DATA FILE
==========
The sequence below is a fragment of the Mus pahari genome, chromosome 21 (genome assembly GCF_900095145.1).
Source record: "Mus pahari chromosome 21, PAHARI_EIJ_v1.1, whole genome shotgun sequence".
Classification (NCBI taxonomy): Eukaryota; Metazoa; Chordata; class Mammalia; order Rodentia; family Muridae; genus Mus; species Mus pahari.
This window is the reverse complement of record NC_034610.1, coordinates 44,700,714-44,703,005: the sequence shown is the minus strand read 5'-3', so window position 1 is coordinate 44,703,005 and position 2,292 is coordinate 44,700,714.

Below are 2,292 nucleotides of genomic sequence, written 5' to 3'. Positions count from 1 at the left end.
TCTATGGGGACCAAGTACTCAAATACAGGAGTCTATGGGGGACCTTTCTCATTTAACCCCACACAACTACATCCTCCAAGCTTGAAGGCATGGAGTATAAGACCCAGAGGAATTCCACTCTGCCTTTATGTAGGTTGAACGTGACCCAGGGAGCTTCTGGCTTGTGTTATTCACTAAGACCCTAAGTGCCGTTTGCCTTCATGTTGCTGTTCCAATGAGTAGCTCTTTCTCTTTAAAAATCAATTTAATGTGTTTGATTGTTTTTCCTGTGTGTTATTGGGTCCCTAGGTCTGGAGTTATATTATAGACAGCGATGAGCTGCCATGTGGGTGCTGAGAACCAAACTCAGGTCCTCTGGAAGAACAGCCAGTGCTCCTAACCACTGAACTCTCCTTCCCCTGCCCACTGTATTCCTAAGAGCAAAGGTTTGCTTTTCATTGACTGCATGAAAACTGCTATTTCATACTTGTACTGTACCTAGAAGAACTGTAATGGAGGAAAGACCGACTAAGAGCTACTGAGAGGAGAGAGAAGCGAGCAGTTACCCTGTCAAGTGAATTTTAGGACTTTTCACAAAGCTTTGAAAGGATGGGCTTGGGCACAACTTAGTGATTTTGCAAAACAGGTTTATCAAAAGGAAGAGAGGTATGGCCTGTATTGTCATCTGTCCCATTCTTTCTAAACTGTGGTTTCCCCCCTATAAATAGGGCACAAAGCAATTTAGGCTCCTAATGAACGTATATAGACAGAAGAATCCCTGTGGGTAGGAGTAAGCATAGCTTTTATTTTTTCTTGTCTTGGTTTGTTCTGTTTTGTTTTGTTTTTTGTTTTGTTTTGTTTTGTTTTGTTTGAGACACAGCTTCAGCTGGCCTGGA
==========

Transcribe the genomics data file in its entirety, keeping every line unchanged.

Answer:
The sequence below is a fragment of the Mus pahari genome, chromosome 21 (genome assembly GCF_900095145.1).
Source record: "Mus pahari chromosome 21, PAHARI_EIJ_v1.1, whole genome shotgun sequence".
Classification (NCBI taxonomy): Eukaryota; Metazoa; Chordata; class Mammalia; order Rodentia; family Muridae; genus Mus; species Mus pahari.
This window is the reverse complement of record NC_034610.1, coordinates 44,700,714-44,703,005: the sequence shown is the minus strand read 5'-3', so window position 1 is coordinate 44,703,005 and position 2,292 is coordinate 44,700,714.

Below are 2,292 nucleotides of genomic sequence, written 5' to 3'. Positions count from 1 at the left end.
TCTATGGGGACCAAGTACTCAAATACAGGAGTCTATGGGGGACCTTTCTCATTTAACCCCACACAACTACATCCTCCAAGCTTGAAGGCATGGAGTATAAGACCCAGAGGAATTCCACTCTGCCTTTATGTAGGTTGAACGTGACCCAGGGAGCTTCTGGCTTGTGTTATTCACTAAGACCCTAAGTGCCGTTTGCCTTCATGTTGCTGTTCCAATGAGTAGCTCTTTCTCTTTAAAAATCAATTTAATGTGTTTGATTGTTTTTCCTGTGTGTTATTGGGTCCCTAGGTCTGGAGTTATATTATAGACAGCGATGAGCTGCCATGTGGGTGCTGAGAACCAAACTCAGGTCCTCTGGAAGAACAGCCAGTGCTCCTAACCACTGAACTCTCCTTCCCCTGCCCACTGTATTCCTAAGAGCAAAGGTTTGCTTTTCATTGACTGCATGAAAACTGCTATTTCATACTTGTACTGTACCTAGAAGAACTGTAATGGAGGAAAGACCGACTAAGAGCTACTGAGAGGAGAGAGAAGCGAGCAGTTACCCTGTCAAGTGAATTTTAGGACTTTTCACAAAGCTTTGAAAGGATGGGCTTGGGCACAACTTAGTGATTTTGCAAAACAGGTTTATCAAAAGGAAGAGAGGTATGGCCTGTATTGTCATCTGTCCCATTCTTTCTAAACTGTGGTTTCCCCCCTATAAATAGGGCACAAAGCAATTTAGGCTCCTAATGAACGTATATAGACAGAAGAATCCCTGTGGGTAGGAGTAAGCATAGCTTTTATTTTTTCTTGTCTTGGTTTGTTCTGTTTTGTTTTGTTTTTTGTTTTGTTTTGTTTTGTTTTGTTTGAGACACAGCTTCAGCTGGCCTGGA